U.S. Statement at the Geneva Conference
on Preventing Violent Extremism: The Way Forward
Under Secretary Sewall
Palais des Nations, Geneva, Switzerland
Friday, April 8, 2016
Deepest thanks to the United Nations and the Government of Switzerland for convening us here today.
Ten years ago, when U.N. Member States endorsed the first-ever Global Counter-Terrorism Strategy, they envisioned the need to both combat existing terrorist threats around the world and prevent those threats from emerging in the first place. Elements of both combating and preventing terrorism marble the Strategy throughout, but there is no question that until now, the U.N. has yet to fully balance and integrate both of these essential components.
As we all know, global counterterrorism efforts to date have focused overwhelmingly on responding to terrorist threats. Global military, intelligence, and law enforcement cooperation has improved, while broader efforts to prevent terrorism remained relatively underdeveloped. During this time, however, terrorist threats continued to expand and adapt, gaining new recruits and spawning savage new groups like Boko Haram and Daesh. Clearly, the international community will struggle to defeat the current threat if the next generation gestates and takes root unimpeded.
This has begun to change as states have reevaluated the effectiveness of relying upon more reactive approaches and have increasingly recognized the value of proactive, preventive measures to keep the violent extremist threat from growing. States have gathered together to discuss ways to bring a broader array of actors and tools to the preventive effort. They have developed new domestic approaches and national action plans. They have partnered with civil society organizations and conducted research to better understand and tackle emerging threats. All this activity has culminated in the Secretary-General’s new Plan of Action, which represents an important benchmark in our global struggle against terrorism.
The Plan of Action fills in the framework of the original Global Counter-Terrorism Strategy by emphasizing the additional value of proactive measures to deny terrorists the next generation of recruits, organizations, and tools. And let me note that the Plan of Action is very clear that violent extremism knows no single religion, ideology, or geography. The Plan of Action’s mention of Anders Breivek’s terrorist attacks that killed 77 in Norway speaks to this very point. All states have needs and opportunities when it comes to preventing violent extremism.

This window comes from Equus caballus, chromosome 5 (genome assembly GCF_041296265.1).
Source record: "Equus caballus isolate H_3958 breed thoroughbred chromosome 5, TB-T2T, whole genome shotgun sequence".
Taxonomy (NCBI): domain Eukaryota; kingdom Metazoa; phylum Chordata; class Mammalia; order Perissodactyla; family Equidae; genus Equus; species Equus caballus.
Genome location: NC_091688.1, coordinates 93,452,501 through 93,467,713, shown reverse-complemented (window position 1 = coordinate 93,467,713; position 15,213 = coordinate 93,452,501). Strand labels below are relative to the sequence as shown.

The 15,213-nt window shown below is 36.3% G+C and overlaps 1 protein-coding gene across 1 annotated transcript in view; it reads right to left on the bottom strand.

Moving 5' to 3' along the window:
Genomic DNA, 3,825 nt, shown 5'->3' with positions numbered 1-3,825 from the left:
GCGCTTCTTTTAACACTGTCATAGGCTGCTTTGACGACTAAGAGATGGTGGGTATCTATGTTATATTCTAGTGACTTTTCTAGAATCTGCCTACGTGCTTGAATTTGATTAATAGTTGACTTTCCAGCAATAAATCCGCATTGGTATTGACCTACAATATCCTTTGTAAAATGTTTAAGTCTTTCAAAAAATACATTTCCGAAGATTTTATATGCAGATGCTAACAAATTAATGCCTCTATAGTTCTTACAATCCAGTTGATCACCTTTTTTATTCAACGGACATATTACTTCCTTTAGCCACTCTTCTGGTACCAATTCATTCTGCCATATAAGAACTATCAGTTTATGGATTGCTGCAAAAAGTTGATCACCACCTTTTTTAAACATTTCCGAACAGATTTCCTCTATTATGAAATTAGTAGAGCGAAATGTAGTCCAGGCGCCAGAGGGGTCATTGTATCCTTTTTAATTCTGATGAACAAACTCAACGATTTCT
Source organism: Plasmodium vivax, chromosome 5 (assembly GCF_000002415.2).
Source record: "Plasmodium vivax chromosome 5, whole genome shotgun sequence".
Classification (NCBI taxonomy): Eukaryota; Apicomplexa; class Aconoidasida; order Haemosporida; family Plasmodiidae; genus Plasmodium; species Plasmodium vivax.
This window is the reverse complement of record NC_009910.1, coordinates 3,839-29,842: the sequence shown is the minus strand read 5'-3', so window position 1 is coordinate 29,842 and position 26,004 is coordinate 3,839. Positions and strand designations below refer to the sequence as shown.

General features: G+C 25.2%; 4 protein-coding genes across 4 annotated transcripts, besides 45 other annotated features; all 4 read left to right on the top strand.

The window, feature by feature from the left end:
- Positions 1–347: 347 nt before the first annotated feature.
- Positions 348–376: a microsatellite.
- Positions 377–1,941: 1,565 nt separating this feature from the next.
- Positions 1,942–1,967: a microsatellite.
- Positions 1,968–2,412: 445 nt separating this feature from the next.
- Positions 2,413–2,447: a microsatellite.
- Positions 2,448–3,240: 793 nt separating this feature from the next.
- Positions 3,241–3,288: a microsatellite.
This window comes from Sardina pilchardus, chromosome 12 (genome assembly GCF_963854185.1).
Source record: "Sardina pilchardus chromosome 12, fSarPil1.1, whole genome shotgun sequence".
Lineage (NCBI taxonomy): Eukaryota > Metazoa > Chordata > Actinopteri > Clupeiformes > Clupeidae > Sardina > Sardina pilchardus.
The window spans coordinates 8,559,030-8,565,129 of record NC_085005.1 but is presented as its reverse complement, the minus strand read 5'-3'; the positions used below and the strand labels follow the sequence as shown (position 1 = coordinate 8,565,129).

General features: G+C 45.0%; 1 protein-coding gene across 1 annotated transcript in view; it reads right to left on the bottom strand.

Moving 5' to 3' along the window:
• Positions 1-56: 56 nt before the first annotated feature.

And in encouraging prevention, the Plan offers Member States a practical roadmap to combat existing terrorist threats more effectively. For example, the Plan calls for building trust between security forces and vulnerable communities. That can open up new channels of communication for citizens to report terrorist infiltration. It also calls for enlisting allies from civil society – like religious leaders, women, and youth – to add credible new voices to discredit terrorist ideologies. Other recommendations, like programs to de-radicalize inmates and rehabilitate returning fighters, can drain the pool of potential terrorist recruits.
In addition, by mobilizing the entire U.N. system behind the PVE agenda, this Plan can unlock a new set of tools and resources for Member States. For example, the UNDP can help countries identify which underlying factors may be enabling radicalization. UNESCO can design programs to give youth the critical thinking skills to resist terrorist ideologies. Many U.N. bodies have expertise to contribute to the prevention agenda, but they need the mandate, resources, and agility to do so effectively.
Finally, I will make the obvious point. If we can’t contain the spread of violent extremism, we will find it very difficult to defeat terrorist networks. Simply put, we need prevention in order to win the current fight.
For all of these reasons, the United States strongly endorses the Secretary-General’s Plan and urges all Member States to support its implementation as a critical part of the U.N.’s broader CT Strategy. We believe the PVE agenda articulated in this Plan is integral to the original intent of that Strategy and is fundamental to defeating terrorism over the longer term.